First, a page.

PrintFleet Blog

Social Media 101

Posted by Jenna Guy on Sep 7, 2018 3:00:17 PM
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Beginner's guide to social media for small businesses

How do you build your brand, both professionally and personally? It used to be that you would attend in-person events or meetings and expand your network by meeting new people. Make no mistake, events are still an important marketing tool, but technology has fundamentally changed how we connect with others and to what degree. In this post we’ll be focusing on the networking and sharing tools that make this possible – social media. More specifically, we’ll look at why you should be on social and how to leverage social media in your digital marketing.   

What is social media?

When we think about social media, we think about the popular platforms we use on a regular basis, the big businesses that show up in the news and the apps that young people use – Facebook, LinkedIn, Twitter, Instagram, Snapchat. But social media is bigger than these five companies.

Social media is any interactive website or application that facilitates networking, virtual expression and the creation and sharing of information and ideas.

By that definition, blogging and writing platforms like Tumblr and Medium are also social media sites because they enable you to share your ideas, express yourself, engage with others and find communities with similar interests. Other content-driven sites like Reddit, a platform where you can have discussions, see the latest news and rank content, and Quora, a knowledge-sharing platform where you can ask and answer questions, can also be considered social media. There are also a host of topic-specific platforms that let people connect over travel, art, photography, music, gaming and more.

The point to take away from this is that social media is an incredibly broad concept and there’s a social media platform for everyone. One of the best ways to find your audience, connect with them and grow your network is to go where they are. Increasingly, that place is online, on the sites mentioned above and countless others not listed here. This is why social media should be a vital part of your overall marketing strategy, whether you’re a small or medium-sized business (SMB) or a multinational conglomerate; a B2B or B2C company; or a for profit or non-profit organization.

Why should you be on social?

When the lifespan of an average tweet is between 15-18 minutes, you might be wondering why you should even bother with social media (Source). Twitter is one of the fastest-paced social networks out there while others, like Facebook and LinkedIn, have a bit more longevity.

You shouldn’t be discouraged by this, though. When used effectively, social media provides significant opportunity for you to develop lasting relationships with customers. Here are just a few of the benefits of social media:  

  • Brand awareness – increase the visibility of your company and make it easy for people to discover what you have to offer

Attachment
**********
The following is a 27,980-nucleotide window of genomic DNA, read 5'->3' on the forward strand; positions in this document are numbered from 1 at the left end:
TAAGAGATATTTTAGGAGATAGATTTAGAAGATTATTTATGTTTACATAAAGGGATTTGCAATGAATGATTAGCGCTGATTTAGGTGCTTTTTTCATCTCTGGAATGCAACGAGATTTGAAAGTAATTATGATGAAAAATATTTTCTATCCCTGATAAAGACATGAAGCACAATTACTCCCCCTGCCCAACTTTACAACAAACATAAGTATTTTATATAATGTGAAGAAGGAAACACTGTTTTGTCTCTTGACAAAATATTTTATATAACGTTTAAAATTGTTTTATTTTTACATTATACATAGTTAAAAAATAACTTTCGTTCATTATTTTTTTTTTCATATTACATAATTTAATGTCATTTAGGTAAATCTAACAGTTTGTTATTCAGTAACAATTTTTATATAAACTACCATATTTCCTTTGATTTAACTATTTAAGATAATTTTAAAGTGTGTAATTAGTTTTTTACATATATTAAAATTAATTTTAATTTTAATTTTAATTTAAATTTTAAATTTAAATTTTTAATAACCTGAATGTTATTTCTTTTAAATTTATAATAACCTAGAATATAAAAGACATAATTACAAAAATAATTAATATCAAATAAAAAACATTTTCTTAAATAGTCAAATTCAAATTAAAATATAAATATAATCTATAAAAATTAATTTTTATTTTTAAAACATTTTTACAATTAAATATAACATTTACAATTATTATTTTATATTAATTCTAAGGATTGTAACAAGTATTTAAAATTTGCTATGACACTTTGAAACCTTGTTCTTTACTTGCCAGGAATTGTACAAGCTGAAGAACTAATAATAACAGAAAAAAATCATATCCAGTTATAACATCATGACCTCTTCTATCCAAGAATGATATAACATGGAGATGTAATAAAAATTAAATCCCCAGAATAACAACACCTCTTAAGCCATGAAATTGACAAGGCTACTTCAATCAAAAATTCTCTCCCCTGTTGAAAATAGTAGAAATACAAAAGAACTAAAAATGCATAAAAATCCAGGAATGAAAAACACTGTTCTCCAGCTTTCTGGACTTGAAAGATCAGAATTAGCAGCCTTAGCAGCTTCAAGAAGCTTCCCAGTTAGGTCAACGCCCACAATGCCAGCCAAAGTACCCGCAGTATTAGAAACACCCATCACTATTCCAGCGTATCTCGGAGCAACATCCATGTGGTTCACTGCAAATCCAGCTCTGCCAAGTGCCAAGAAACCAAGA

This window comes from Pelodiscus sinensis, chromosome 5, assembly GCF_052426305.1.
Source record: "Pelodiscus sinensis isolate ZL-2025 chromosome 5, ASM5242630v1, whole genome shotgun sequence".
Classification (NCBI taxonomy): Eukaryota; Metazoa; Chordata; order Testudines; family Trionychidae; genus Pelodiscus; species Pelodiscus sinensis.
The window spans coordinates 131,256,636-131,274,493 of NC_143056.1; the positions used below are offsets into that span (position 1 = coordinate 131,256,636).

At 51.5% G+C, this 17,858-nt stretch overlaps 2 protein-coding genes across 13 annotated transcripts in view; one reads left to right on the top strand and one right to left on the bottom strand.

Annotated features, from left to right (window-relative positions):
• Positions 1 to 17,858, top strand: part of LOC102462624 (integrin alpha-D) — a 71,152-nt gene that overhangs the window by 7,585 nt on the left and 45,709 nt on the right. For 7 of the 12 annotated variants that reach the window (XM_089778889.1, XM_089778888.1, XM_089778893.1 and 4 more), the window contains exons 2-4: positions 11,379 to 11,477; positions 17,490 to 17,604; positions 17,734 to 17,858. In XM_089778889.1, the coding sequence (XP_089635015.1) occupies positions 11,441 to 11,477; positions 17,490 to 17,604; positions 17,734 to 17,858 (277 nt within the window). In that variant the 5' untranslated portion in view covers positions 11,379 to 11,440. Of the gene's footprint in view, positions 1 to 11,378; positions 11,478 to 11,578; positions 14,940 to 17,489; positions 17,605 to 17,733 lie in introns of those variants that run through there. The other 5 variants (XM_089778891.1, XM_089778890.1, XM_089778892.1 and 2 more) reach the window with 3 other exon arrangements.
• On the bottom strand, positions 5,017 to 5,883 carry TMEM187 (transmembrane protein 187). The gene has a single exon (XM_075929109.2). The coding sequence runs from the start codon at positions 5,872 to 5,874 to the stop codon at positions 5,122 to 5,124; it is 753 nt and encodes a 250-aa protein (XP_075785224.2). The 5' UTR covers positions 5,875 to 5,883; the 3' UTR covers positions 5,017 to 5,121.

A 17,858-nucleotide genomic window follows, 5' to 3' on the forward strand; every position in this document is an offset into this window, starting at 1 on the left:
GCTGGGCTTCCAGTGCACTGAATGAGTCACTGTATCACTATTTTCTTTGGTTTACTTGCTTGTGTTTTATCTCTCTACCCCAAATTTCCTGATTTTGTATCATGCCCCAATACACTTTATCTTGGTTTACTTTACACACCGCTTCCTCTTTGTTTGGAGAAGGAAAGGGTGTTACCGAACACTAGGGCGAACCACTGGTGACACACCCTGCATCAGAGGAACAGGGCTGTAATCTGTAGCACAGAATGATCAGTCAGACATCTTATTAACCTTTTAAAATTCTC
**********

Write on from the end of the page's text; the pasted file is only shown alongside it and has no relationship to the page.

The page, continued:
• Thought leadership – set yourself apart from competitors by establishing your expertise in your field
  • Community growth – engage with existing customers and attract prospective customers
  • Customer experience – provide value for customers by sharing useful and educational content like blog posts, eBooks, whitepapers and videos
  • Announcements – create excitement by sharing timely news and announcements with your audience
  • Promote events – promote upcoming events and webinars to drive registration and attendance
  • Referral traffic – increase lead generation by driving users to your website and capturing lead intelligence with landing pages and forms

Platforms

Facebook
Facebook is the most popular social media platform with over two billion monthly active users (Source). For many businesses, it’s the focal point of their social media marketing. This isn’t surprising when you look at the site’s many tools and features, including Messenger, photos and videos, events, and the  powerful advertising platform which enables you to design dynamic ads and choose the people you want to reach.  

Twitter
Twitter has roughly 330 million monthly active users, and although its popularity ebbs and flows, many businesses regularly tweet, like and comment (Source). To make the most out of Twitter as a platform, don’t just share links to your blog posts. Share content from people and publications you like, comment on posts, like and retweet to engage with others.

Your feed is constantly changing, so there’s no shortage of users and posts to engage with. And as we noted above, tweets have a short shelf life – don’t worry too much about crafting the perfect tweet. Instead, focus on authentically engaging with people and building your network.

LinkedIn
The ultimate professional network site, LinkedIn has evolved in recent years to become a much more social networking platform. Yes, you can still highlight your professional experience and search for jobs, but features like your feed, news stories and the ability to publish original articles have made LinkedIn a popular place to share ideas. As the platform undergoes this subtle shift, it represents an opportunity for your company to demonstrate expertise and connect with customers and leaders in your field.

YouTube